Ministers and officials who promised that some of the fruits of Israel’s natural gas bonanza would finance projects for the nation’s good monumentally failed to predict that by 2020, not a dime would have been paid into a special fund for that purpose.
Nor did they foresee the worldwide drop in oil and gas prices when, in 2015, they locked the Israel Electric Corporation into paying Delek Drilling, owned by Israeli Yitzhak Tshuva, and its partner, the Texas-based operator Noble Energy, rates for gas from the Tamar reservoir that rise every year.
And they certainly did not expect that Delek Drilling, 55 percent of which is owned by Tshuva’s Delek Group, would bleed losses so great, and amass debts so large, that its future cannot be guaranteed.
In its first quarter financial report for 2020, released Sunday, Delek Drilling — whose shares have nosedived by 70% this year — reported net profits for the quarter of $84.3 million, royalties to the state of $38.5 million and assets totaling just $444.4 million.
It also disclosed a $2 billion deficit and said it will have to raise at least $2.5 billion this year, via either the banks or the institutional bondholders, just to meet its 2020 financial obligations, which include repaying bondholders and banks $620 million. Next year, it will need to repay an additional $2.8 billion.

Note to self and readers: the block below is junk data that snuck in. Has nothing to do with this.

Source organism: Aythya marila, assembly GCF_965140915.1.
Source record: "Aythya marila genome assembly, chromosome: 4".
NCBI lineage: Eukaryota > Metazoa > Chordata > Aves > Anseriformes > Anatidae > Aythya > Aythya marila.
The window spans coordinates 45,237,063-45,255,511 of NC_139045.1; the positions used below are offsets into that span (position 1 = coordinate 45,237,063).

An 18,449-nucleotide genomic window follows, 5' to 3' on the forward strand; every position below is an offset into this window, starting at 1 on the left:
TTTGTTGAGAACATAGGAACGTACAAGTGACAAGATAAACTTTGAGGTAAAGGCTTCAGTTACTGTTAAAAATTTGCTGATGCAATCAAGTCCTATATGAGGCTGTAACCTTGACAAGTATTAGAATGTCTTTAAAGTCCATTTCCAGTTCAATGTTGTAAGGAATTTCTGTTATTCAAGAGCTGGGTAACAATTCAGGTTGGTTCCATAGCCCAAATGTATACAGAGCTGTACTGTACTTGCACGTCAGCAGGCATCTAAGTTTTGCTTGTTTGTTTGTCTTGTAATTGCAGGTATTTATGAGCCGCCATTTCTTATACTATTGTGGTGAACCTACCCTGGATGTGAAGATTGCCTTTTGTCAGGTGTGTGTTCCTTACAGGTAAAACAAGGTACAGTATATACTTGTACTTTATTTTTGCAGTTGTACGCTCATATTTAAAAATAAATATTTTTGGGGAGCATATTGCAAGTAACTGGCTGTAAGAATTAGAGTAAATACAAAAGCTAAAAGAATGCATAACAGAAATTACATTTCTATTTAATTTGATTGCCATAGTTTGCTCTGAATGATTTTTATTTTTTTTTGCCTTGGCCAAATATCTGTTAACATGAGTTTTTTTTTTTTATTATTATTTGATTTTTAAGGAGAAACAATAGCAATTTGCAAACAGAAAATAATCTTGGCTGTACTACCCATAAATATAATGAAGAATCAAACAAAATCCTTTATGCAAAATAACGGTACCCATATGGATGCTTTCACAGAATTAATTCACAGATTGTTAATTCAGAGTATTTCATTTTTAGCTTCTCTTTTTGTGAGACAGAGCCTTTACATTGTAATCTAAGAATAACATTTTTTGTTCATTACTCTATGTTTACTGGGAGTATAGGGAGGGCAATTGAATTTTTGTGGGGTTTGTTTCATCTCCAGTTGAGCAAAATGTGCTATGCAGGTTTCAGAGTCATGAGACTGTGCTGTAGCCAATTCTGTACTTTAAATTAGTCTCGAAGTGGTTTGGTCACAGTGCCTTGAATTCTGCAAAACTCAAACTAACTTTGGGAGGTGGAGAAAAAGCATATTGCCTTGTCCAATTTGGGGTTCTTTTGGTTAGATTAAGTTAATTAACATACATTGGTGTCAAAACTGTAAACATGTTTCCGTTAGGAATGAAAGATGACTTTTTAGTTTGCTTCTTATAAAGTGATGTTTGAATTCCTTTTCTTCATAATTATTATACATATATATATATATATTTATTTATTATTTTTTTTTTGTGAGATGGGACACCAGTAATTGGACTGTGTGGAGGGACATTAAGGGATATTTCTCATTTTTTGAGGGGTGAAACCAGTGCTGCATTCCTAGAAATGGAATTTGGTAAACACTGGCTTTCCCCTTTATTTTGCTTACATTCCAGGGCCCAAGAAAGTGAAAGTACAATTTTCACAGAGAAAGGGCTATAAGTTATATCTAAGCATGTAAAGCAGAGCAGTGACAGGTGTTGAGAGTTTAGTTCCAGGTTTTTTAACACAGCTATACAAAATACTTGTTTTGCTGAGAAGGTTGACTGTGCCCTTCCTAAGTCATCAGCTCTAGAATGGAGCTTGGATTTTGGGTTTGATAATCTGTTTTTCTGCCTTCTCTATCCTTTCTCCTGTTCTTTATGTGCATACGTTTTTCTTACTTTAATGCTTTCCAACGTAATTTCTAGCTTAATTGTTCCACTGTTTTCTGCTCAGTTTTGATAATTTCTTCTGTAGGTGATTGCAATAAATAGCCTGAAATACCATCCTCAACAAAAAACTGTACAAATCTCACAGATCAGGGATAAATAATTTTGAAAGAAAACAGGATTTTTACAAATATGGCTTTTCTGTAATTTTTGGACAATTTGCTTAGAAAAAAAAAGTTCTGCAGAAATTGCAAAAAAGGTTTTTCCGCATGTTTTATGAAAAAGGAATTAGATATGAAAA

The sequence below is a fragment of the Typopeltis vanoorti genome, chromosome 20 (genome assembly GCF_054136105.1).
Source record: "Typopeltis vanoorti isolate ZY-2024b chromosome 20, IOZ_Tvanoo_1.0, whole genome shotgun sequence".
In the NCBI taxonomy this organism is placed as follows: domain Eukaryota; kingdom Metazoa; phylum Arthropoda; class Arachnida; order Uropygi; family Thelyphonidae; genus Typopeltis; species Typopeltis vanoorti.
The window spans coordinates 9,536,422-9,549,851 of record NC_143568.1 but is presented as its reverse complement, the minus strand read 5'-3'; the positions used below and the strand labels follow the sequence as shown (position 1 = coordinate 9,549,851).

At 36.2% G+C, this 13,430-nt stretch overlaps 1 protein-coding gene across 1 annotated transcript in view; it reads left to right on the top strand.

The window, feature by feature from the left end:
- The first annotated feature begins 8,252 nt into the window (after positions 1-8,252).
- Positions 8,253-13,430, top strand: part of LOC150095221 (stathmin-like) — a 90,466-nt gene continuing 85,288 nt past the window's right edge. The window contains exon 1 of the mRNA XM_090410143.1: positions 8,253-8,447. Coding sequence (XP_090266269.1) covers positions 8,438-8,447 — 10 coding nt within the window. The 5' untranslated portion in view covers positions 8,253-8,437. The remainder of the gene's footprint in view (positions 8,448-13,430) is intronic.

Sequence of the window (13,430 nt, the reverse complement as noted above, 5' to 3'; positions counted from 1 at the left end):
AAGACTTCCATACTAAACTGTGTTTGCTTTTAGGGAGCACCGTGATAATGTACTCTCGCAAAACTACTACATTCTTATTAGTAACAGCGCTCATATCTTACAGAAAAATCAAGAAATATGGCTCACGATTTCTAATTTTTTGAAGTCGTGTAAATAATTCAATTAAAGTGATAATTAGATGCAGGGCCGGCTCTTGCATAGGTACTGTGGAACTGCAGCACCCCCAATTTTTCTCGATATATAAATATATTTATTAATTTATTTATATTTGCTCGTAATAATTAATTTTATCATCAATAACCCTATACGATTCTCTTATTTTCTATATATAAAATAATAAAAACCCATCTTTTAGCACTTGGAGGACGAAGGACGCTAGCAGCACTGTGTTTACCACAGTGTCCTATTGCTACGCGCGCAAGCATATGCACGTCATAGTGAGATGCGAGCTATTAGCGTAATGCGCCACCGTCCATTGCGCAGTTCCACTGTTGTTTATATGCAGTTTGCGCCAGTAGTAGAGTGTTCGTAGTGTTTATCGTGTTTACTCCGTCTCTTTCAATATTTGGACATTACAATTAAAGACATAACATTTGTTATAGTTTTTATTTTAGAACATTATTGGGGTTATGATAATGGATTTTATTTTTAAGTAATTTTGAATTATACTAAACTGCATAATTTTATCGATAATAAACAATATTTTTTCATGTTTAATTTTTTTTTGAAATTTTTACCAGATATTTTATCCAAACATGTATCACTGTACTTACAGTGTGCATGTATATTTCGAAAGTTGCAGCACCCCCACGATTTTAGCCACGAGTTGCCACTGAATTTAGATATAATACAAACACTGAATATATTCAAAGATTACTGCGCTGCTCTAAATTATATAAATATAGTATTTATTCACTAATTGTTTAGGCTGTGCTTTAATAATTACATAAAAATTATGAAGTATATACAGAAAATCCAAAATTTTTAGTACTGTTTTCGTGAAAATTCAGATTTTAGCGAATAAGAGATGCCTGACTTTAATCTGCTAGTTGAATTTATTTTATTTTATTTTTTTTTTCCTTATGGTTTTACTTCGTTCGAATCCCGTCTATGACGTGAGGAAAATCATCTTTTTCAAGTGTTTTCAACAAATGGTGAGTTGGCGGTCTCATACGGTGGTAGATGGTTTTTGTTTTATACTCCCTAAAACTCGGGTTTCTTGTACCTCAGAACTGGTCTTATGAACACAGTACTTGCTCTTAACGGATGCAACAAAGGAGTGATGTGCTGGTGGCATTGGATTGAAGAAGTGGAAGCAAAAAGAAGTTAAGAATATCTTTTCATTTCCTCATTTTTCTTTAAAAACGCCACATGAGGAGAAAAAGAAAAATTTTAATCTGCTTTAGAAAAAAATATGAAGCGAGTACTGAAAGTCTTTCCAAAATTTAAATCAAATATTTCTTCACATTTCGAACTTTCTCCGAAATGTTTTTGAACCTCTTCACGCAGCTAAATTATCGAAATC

Providing a window into its pricing, it reported charging more than $5 per thousand cubic feet of natural gas, while the cost of producing it ranged from just 34 to 66 cents.
For the Tamar rig, which started commercial production in 2013, the price per thousand cubic feet of gas produced was $5.28 and the company’s net income was $3.84, after production costs of 34 cents, royalties to the state of 61 cents and payments to other parties totaling 49 cents.
For the Leviathan rig, which came online commercially in January, the price per thousand cubic feet was $5.43 and the net income $3.96 after production costs of 66 cents, royalties to the state of 60 cents and payments to other parties totaling 21 cents.
Strategic projects for the good of the country
In 2014, the Knesset passed a law mandating the creation of a sovereign wealth fund to collect payments from the gas companies, which would be spent on strategic projects for the State of Israel.
That law specified that the funds could also be used to help the country in an emergency, although obviously it could not have foreseen the coronavirus pandemic and its effects on the economy.
Six years later, that fund has not even been set up.
Just NIS 450 million ($130 million) in levies has been collected to date and that was from the Mari-B Yam Tethys gas field, which closed in 2012. The sum was paid in 2013, and not a cent more has gone into the fund since then. The money is being managed temporarily in a wealth fund by the Finance Ministry’s Office of the Accountant General.
In 2012, an inter-ministerial committee headed by the then chairman of the National Economic Council, Prof. Eugene Kandel, predicted that by 2018, the fund would amass more than NIS 1.5 billion (according to 2012 dollar-to-shekel exchange rates), exceeding the NIS 1 billion required for the fund to start operating.